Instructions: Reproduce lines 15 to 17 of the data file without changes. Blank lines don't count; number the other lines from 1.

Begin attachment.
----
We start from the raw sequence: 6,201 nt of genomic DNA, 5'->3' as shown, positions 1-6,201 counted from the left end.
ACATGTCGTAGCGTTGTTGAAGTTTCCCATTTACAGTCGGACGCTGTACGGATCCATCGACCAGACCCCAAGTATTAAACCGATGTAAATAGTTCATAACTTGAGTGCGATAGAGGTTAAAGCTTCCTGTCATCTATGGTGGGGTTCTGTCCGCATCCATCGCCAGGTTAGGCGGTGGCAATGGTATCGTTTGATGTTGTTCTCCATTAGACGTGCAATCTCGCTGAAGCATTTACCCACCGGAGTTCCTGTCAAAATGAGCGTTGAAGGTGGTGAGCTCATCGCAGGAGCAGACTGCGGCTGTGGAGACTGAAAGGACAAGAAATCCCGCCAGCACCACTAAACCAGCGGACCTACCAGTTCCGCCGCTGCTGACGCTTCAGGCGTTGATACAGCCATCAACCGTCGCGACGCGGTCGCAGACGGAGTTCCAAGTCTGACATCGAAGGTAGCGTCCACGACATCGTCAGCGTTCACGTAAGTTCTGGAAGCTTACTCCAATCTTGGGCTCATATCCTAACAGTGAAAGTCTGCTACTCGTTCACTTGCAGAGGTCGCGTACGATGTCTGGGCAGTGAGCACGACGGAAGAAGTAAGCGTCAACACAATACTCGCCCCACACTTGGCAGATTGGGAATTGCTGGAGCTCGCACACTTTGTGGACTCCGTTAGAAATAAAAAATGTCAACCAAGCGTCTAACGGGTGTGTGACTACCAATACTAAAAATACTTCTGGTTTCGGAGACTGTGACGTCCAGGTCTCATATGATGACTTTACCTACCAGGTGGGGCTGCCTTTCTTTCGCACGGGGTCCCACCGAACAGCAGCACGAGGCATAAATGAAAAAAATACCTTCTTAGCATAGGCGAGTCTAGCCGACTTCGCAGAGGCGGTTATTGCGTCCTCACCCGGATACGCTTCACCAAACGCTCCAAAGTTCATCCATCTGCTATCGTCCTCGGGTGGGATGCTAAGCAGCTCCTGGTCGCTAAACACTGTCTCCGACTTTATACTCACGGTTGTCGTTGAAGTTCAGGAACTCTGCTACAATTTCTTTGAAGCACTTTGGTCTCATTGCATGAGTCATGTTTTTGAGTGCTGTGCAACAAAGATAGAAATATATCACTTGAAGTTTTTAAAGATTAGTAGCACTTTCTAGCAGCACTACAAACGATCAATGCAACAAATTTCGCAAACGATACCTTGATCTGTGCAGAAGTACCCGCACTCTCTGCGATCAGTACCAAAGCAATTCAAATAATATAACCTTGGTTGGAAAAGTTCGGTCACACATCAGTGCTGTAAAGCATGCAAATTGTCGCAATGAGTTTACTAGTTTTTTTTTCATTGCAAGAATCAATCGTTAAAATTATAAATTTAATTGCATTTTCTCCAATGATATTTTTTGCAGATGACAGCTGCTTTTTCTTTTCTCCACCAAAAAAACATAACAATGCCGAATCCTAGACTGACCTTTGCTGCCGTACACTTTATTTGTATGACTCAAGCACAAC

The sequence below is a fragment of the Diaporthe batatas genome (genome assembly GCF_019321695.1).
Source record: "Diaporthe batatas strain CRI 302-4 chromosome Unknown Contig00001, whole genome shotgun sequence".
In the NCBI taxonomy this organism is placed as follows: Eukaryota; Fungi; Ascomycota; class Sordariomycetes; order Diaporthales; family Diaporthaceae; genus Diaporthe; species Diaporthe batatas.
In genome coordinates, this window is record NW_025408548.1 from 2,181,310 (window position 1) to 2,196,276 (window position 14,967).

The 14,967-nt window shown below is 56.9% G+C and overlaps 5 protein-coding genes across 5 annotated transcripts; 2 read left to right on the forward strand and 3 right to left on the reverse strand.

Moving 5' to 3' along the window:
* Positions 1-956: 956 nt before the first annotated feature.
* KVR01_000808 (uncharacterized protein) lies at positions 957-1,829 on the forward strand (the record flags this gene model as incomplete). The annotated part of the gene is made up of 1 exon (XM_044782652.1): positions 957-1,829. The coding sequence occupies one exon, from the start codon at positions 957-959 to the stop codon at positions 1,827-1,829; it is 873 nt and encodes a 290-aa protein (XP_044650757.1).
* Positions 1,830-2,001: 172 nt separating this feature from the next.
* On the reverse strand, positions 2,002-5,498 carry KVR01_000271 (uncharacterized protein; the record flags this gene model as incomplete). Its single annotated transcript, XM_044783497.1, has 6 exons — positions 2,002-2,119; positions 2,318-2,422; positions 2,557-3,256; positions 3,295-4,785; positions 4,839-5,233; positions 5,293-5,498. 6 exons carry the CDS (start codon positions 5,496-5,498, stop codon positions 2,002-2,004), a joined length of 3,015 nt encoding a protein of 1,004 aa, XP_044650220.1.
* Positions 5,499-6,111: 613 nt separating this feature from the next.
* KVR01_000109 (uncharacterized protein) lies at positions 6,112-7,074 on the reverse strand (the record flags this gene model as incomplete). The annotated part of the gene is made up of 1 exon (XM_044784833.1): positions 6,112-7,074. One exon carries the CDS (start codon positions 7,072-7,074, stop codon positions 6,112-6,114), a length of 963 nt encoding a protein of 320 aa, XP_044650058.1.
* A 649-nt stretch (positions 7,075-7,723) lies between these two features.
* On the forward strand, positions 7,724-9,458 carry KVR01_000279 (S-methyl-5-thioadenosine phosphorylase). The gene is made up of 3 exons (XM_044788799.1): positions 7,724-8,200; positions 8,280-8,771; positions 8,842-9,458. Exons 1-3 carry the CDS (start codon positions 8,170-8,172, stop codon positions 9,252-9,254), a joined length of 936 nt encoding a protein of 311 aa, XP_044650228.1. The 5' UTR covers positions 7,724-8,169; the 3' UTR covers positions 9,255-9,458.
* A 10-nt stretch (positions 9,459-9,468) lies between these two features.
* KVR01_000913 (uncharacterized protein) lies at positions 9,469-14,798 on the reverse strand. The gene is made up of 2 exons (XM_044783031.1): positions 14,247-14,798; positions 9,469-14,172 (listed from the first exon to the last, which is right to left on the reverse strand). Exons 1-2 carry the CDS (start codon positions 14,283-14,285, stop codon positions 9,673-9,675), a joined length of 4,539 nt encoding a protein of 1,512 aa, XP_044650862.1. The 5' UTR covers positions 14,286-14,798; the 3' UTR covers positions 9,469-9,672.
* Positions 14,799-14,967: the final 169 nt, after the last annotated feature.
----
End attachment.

* A 649-nt stretch (positions 7,075-7,723) lies between these two features.
* On the forward strand, positions 7,724-9,458 carry KVR01_000279 (S-methyl-5-thioadenosine phosphorylase). The gene is made up of 3 exons (XM_044788799.1): positions 7,724-8,200; positions 8,280-8,771; positions 8,842-9,458. Exons 1-3 carry the CDS (start codon positions 8,170-8,172, stop codon positions 9,252-9,254), a joined length of 936 nt encoding a protein of 311 aa, XP_044650228.1. The 5' UTR covers positions 7,724-8,169; the 3' UTR covers positions 9,255-9,458.
* A 10-nt stretch (positions 9,459-9,468) lies between these two features.